Sunday’s political earthquake is the best thing for Malaysia but why should anyone be surprised at the political earthquake which happened last Sunday?
You will probably disagree, but the event was good for the nation. For decades, we lived in denial, allowed politicians to serve their interests, closed one eye to racial and religious domination, and condoned bad behaviour in our politicians.
Sunday’s political turmoil, closely followed by PM, Dr Mahathir Mohamad’s resignation, was the kick that we deserved to have. It gave us a chance to take stock of the situation, and improve our political knowledge.
First. A proviso. I have been Mahathir’s fiercest critic since my teens, but today one has to admit that in one fell swoop, he achieved many things.
I disagree with some of Mahathir’s methods and I despise his continual use of affirmative action policies; however, he taught us (indirectly) that we should scrutinise the role of the politician, and the disconnect between us and them.
Some politicians underestimate a master tactician like Mahathir, and think that they have got the better of him. They have not.
Mahathir keeps things close to his chest and is inscrutable. He may deny any knowledge of the plots and subplots, and he will ensure that the mud is on other people’s faces, not his.
He may be hopeless at choosing a successor, but he is skilled at surviving the political jungle.
He may, or may not have been a part of the rebels’ plan, but he has emerged more powerful than ever.
The nation gave Mahathir a mandate to lead Pakatan Harapan at GE-14 and to clean up the mess, the seeds of which were firmly planted during his first tenure as prime minister, in the 80s & 90s, before his resignation in 2003.
The greedy, power hungry, desperate and impatient politicians should have just performed, and got on with their jobs. If they had delivered, we would have re-elected them at GE-15. Instead they plotted, and counter plotted.
Winning GE-14 has probably made some politicians arrogant. Instead of serving our needs, they expected us to serve their personal interests.
The MP who failed to visit his constituency despite their repeated pleas to resolve the air, soil and water pollution from the burning of plastic waste which was dumped at a river-mouth in Kedah, comes to mind. Come GE-15, this politician will be remembered for his absence.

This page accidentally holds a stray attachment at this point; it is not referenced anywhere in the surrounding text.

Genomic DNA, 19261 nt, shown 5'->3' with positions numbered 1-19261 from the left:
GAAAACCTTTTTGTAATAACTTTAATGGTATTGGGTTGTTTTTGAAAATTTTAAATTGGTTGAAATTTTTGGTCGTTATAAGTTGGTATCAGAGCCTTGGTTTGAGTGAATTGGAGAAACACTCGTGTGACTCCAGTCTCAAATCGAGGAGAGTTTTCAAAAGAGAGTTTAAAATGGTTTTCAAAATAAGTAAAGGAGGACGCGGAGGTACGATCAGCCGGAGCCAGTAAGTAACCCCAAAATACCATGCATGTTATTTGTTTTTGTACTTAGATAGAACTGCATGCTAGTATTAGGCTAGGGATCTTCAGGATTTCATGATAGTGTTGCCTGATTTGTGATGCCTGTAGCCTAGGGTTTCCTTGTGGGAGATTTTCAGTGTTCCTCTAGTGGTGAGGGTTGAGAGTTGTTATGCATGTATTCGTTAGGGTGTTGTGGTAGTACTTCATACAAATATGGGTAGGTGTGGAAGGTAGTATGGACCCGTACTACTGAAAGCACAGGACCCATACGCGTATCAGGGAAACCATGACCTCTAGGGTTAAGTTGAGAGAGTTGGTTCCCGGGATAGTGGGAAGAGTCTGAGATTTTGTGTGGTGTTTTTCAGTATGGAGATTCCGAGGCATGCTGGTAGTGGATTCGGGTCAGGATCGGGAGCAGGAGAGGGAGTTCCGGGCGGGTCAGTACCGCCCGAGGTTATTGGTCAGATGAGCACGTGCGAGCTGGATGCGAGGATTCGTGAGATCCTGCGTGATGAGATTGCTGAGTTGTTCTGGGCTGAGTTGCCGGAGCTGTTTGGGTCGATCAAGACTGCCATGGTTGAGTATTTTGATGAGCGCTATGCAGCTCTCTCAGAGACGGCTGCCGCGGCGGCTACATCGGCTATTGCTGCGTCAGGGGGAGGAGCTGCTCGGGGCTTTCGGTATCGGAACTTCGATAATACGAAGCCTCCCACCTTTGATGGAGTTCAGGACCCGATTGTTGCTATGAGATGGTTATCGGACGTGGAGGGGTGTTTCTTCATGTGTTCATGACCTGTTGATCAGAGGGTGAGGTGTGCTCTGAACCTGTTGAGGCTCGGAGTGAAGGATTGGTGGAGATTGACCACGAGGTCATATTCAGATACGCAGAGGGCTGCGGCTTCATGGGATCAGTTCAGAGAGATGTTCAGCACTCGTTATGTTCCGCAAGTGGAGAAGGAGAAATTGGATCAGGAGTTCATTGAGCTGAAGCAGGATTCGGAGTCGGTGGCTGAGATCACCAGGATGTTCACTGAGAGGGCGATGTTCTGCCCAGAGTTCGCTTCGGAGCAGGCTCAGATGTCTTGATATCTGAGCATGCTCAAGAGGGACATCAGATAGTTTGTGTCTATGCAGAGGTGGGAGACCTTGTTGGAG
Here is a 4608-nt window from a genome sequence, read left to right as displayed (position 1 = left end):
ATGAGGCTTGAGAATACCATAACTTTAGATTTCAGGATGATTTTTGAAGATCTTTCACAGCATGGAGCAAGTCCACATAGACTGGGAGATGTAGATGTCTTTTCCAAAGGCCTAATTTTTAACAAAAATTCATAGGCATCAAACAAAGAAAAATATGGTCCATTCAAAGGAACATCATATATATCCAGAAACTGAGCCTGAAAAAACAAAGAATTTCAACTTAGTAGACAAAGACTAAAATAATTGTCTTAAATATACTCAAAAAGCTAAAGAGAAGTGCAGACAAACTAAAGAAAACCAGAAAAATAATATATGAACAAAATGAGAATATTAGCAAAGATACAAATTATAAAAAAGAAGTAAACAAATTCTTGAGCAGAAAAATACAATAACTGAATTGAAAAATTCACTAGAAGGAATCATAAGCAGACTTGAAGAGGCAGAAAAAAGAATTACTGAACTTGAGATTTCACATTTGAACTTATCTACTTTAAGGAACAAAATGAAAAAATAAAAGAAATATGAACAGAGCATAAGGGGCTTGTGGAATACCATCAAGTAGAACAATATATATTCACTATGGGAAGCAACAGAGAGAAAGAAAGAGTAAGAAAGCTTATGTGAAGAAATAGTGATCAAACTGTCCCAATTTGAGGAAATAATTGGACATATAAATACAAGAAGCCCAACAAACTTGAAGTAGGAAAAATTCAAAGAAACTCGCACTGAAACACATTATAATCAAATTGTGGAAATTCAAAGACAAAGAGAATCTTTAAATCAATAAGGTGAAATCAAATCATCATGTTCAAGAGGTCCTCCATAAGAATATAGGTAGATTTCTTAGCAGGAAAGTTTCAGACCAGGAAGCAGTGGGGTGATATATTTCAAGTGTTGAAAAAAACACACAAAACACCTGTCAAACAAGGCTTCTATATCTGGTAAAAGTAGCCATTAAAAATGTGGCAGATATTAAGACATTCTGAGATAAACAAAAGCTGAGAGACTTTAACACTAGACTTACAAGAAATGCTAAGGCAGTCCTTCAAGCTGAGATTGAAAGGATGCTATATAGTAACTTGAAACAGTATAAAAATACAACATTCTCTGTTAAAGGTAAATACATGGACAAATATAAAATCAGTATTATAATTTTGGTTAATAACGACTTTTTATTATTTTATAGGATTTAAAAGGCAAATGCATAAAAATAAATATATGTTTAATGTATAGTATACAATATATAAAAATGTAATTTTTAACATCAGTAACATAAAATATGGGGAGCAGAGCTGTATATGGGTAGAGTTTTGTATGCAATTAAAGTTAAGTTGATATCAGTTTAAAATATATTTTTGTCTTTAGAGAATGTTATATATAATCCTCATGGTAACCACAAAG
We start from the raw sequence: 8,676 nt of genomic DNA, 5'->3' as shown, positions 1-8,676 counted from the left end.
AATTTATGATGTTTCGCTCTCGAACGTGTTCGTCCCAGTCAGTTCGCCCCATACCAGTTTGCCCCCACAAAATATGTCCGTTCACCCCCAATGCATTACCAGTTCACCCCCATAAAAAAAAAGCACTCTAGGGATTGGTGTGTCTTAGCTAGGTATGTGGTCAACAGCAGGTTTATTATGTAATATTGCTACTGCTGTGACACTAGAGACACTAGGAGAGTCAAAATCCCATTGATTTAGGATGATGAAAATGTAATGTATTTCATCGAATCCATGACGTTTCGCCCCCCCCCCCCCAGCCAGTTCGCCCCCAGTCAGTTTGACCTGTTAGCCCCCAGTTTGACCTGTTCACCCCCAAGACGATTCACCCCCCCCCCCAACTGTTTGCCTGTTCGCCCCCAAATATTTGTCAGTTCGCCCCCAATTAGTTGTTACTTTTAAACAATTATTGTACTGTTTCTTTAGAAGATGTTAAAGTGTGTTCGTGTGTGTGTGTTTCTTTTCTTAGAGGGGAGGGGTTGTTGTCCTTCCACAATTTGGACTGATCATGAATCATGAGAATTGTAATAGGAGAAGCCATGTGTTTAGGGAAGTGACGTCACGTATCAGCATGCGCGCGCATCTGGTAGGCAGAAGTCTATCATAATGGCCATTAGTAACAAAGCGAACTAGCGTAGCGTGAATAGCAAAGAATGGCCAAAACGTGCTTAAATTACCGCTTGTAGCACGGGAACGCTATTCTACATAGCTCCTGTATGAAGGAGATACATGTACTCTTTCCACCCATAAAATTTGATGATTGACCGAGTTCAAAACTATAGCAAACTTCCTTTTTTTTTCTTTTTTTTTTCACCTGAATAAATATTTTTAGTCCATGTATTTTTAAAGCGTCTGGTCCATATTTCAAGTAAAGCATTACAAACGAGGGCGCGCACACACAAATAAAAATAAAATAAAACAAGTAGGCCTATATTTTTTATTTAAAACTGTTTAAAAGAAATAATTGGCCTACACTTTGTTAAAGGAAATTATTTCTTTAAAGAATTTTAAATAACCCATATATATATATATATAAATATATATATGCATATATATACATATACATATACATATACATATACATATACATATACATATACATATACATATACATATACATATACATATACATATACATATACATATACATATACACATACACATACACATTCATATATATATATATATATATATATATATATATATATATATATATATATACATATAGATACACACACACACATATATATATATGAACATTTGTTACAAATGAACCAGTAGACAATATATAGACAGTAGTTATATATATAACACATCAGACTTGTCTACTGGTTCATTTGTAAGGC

We should be more responsible when electing our MPs. If they don’t perform and if they misbehave, we should punish them by kicking them out of office. Having high standards and not making exceptions will improve the quality of their service to the nation.
The disconnect between the electorate and politician serves to remind us that we should be more responsible when electing our MPs. Decades of brainwashing have scared us, and we fail to think what is best for the nation.
We should elect an MP because he has integrity and is principled. Not because he is of the same race. Race and religion have cursed Malaysia.
Prime-minister-in-waiting, Anwar Ibrahim, was a major contributor to Sunday’s events. He was a distraction. He should have learnt his lesson from the failed Kajang move of 2014, but instead he promptly engineered the Port Dickson by-election. Subsequent press reports would mostly be about his succession, and he failed to explain how he would make Malaysia progressive.
Becoming the PM is not his birthright. He must prove himself. His allegiance should not be to his supporters, but to the rakyat. His supporters may have brokered a deal, but they forgot to ask the rakyat.
His words and actions have exposed Anwar’s unsuitability for holding the office of PM. He would put himself before the country and before the rakyat.
Azmin plots, whilst the Malaysian economy burns
The minister in charge of Economic Affairs, Azmin Ali, was another major distraction and major contributor to last Sunday’s attempted coup. Firms are going bankrupt and selling their premises. Ordinary people are struggling to make ends meet.
What incentives has Azmin offered to budding young entrepreneurs? How has he stimulated manufacturing and growth? Foreign investors are appalled by our corruption, and our obsession with race and religion, so they bypass Malaysia to invest their money in Cambodia and Vietnam.
The world economy has taken its toll on businesses in Malaysia, and Coronavirus will add to the burden. Many components are manufactured in China and the Coronavirus outbreak has caused many companies to decrease productivity as there is a shortage of parts.
As the prime mover in Sunday’s turmoil, Azmin is now a political pariah.
Umno-Baru was wiped out in GE-14 and some of their accounts frozen. In other words the gravy train ran dry. Their politicians supported Sunday’s move in the apparent belief that they could restore their lost fortunes, and perhaps overturn the judgements which will be made upon their members who are currently on trial for corruption, criminal breach of trust and money-laundering.
Had Mahathir accepted Umno-Baru into his fold, he would not recover from the rakyat’s backlash.
PAS is not really worth mentioning, but their expertise can be called upon to scare the Muslims to vote for Umno-Baru/PAS, to “defend the Malays and protect Islam”. A blind eye is turned for corruption.
As a bonus, Sunday’s events have exposed those who are part of the “Deep State”, a cadre which has been used to scare us into inaction.
The important questions you must ask
Ask yourself these questions, “What do we want from our politicians? Are we prepared to punish them if they misbehave? Are we prepared to nominate the best person for the job, irrespective of race or religion?”
Now is the time to move forward. Sunday has been a blessing in disguise.